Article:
Terminal 4 has 15 gates: Gates 40–41, 42A–42B, 43, 45, 46A–46C, 47A–47B, 48A–48B, and 49A-49B and houses American Airlines flights. Terminal 4 was built in 1961, was expanded in 1983 by adding a connector from the ticketing areas to the original satellite,and was renovated in 2002 at a cost of $400 million in order to improve the appearance and functionality of the facility. The renovation was designed by Rivers & Christian.An international arrivals facility was also added as part of the renovations but this has been closed due to staffing shortages. Currently American Airlines International flights arrive Terminal 4 and TBIT but passengers disembark via stairs onto buses that travel directly to Tom Bradley International Terminal arrivals. Some international departures operate at TBIT.
American Airlines and American Eagle have more gates than any other airline at LAX, with 28 (American Airlines operates from 32 gates in total, including 9 gates at the American Eagle satellite terminal, 4 dedicated gates at Terminal 5, as well as 4 rotating gates at Tom Bradley International Terminal).
Terminal 5 has 13 gates: Gates 50A–50B, 51A–51B, (Gates 52A-52I are located at the American Eagle Terminal), 53A–53B, 54A–54B, 55A, 56–57, 58, and 59, and is used by American Airlines, American Eagle, Allegiant Air, Frontier Airlines, Hawaiian Airlines, JetBlue, Spirit Airlines, and Sun Country Airlines. Western Airlines occupied this terminal at its opening in 1962, and continued to do so until Western was merged with Delta on April 1, 1987. Terminal 5 was redesigned by Gensler,expanded to include a connector building between the original satellite and the ticketing facilities and remodeled from 1986 through early 1988. It was unofficially named 'Delta's Oasis at LAX' with the slogan 'Take Five at LAX' when construction was completed in the summer of 1988. Northwest Airlines moved all operations to Terminal 5 and Terminal 6 alongside Delta on June 30, 2009, as part of its merger with the airline. The terminal has a customs area in the arrivals floor, used for international flights served by Delta Air Lines.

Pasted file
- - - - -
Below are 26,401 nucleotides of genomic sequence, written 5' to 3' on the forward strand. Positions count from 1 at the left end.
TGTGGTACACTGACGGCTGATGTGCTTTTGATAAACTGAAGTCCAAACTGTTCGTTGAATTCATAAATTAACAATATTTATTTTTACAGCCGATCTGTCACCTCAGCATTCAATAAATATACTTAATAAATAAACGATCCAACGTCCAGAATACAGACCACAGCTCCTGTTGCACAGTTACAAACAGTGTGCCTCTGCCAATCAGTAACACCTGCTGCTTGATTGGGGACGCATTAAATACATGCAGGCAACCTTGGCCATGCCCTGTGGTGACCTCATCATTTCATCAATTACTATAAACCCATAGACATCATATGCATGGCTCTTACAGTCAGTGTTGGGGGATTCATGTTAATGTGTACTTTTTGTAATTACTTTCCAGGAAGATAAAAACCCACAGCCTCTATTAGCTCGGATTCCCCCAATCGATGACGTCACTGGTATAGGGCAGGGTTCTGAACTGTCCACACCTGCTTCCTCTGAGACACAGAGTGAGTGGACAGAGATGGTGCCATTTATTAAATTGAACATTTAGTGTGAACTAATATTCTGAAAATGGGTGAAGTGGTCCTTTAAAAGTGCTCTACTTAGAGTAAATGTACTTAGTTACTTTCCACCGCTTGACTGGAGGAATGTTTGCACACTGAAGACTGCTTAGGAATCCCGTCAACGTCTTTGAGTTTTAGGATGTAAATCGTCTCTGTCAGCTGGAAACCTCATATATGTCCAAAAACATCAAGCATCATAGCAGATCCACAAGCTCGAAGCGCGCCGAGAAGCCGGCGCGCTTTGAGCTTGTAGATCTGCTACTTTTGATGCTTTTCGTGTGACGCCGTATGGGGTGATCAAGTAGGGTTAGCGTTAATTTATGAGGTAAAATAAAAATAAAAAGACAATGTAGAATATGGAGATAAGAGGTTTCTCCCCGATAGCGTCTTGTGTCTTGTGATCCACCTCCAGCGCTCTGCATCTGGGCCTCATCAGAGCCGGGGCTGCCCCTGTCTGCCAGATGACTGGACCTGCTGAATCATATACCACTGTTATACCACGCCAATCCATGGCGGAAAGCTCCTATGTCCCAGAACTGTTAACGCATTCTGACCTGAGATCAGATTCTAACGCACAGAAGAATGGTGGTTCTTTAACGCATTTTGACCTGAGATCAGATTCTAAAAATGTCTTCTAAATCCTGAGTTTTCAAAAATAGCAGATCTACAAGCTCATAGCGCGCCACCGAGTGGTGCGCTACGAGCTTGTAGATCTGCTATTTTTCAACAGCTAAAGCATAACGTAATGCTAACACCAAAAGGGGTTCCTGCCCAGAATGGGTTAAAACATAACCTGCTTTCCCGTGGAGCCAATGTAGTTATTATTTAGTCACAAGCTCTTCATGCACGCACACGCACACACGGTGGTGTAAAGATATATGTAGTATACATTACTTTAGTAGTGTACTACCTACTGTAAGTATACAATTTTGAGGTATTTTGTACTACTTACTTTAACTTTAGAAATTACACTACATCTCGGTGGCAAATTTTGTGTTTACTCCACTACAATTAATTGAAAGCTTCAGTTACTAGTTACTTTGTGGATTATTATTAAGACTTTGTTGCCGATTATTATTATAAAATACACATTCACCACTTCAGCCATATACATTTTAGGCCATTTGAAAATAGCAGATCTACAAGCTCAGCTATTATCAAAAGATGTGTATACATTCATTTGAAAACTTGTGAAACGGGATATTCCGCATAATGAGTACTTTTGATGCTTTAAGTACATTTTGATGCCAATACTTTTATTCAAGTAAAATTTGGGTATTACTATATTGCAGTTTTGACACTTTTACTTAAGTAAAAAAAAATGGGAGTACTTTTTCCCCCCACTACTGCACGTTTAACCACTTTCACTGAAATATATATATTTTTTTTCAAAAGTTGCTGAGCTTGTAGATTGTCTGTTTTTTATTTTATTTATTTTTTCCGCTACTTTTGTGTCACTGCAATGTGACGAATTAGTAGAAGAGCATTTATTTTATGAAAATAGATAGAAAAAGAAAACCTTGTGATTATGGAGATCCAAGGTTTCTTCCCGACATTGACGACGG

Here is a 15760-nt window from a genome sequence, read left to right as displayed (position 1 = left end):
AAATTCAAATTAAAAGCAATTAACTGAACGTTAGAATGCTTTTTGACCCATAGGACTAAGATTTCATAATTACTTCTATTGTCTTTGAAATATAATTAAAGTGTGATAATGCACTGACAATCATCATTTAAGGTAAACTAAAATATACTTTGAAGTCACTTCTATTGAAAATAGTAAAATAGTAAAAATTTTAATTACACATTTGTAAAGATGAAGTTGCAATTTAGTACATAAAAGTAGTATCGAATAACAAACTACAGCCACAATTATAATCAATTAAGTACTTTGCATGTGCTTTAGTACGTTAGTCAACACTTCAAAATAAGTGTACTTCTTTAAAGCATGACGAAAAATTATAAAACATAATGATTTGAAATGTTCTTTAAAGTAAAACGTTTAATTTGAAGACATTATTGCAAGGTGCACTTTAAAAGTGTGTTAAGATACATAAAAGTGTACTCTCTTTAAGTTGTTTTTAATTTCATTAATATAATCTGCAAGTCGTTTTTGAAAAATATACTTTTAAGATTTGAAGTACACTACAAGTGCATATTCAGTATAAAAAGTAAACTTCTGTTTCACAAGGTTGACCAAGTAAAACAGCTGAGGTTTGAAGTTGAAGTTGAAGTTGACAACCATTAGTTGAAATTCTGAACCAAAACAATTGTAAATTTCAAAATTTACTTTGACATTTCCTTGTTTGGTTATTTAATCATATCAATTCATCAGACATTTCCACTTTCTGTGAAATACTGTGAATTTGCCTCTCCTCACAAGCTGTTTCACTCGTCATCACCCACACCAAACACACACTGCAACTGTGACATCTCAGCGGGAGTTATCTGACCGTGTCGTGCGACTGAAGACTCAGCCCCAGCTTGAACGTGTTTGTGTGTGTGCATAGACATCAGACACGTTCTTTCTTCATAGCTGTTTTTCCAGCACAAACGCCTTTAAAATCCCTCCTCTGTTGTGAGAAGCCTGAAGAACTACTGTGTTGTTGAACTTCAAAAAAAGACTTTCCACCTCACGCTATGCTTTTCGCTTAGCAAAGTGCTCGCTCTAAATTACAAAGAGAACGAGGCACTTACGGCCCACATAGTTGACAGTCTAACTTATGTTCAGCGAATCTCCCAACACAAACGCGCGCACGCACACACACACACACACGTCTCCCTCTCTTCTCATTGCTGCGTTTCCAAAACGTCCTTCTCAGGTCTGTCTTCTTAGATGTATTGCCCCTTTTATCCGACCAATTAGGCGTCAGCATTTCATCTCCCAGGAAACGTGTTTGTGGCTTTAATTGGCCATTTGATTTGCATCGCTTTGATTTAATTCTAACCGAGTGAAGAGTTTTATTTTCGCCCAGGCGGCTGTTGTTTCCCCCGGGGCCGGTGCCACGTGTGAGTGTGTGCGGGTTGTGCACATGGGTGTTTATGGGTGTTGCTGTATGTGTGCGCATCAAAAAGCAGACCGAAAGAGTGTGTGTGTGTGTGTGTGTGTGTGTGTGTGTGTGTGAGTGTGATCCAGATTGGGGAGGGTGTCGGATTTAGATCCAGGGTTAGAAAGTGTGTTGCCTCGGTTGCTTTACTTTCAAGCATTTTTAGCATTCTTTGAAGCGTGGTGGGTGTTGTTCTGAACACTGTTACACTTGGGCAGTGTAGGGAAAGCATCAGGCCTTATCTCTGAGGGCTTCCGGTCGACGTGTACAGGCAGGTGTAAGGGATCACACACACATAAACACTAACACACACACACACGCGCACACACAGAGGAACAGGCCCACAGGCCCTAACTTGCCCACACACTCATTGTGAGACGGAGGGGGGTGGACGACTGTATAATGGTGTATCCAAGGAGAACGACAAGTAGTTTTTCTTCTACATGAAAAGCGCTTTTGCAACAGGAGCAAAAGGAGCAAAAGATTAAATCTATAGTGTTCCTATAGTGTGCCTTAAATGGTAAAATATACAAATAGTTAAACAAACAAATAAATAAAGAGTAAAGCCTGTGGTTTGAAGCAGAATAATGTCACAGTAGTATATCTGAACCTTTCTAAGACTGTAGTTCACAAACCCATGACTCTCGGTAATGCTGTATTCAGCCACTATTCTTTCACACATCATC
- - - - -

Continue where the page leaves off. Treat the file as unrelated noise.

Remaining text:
Delta, which had been based for decades in Terminal 5 (with additional gates in Terminal 6), moved to Terminals 2 and 3 between May 12-17, 2017 in order to relieve overcrowding and provide better transfers with its airline partners at Tom Bradley International Terminal.
American Eagle flights operate from a satellite terminal that is located just east of Terminal 8. This terminal has 9 gates that supplement American's mainline operation at Terminals 4 and 5.
Terminal 6 has 14 gates: Gates 60–63, 64A–64B, 65A-65B, 66, 67, 68A–68B, and 69A–69B. Parts of this terminal have changed little from its opening in 1961; in 1970, new gates were expanded from the main building, as is obvious from the rotunda at the end. Four of these gates have two jetways, which can accommodate large aircraft. An expansion of the terminal, including a connector of the original satellite to the ticketing areas, was completed in 1987.
Terminal 6 is currently used by Alaska Airlines, Virgin America, Air Canada, Boutique Air, Great Lakes Airlines, Mokulele Airlines, and XL Airways France.
Continental Airlines originally built the Connector Building (which links the Ticketing and rotunda buildings). Prior to October 2014, United Airlines used the connector gates, supplementing its base at Terminal 7. Delta also leases some space from the Airport in Terminal 6, in addition to its base at Terminal 5. Most of the rotunda gates can feed arriving passengers into a sterile corridor that shunts them to Terminal 7's customs and immigration facility.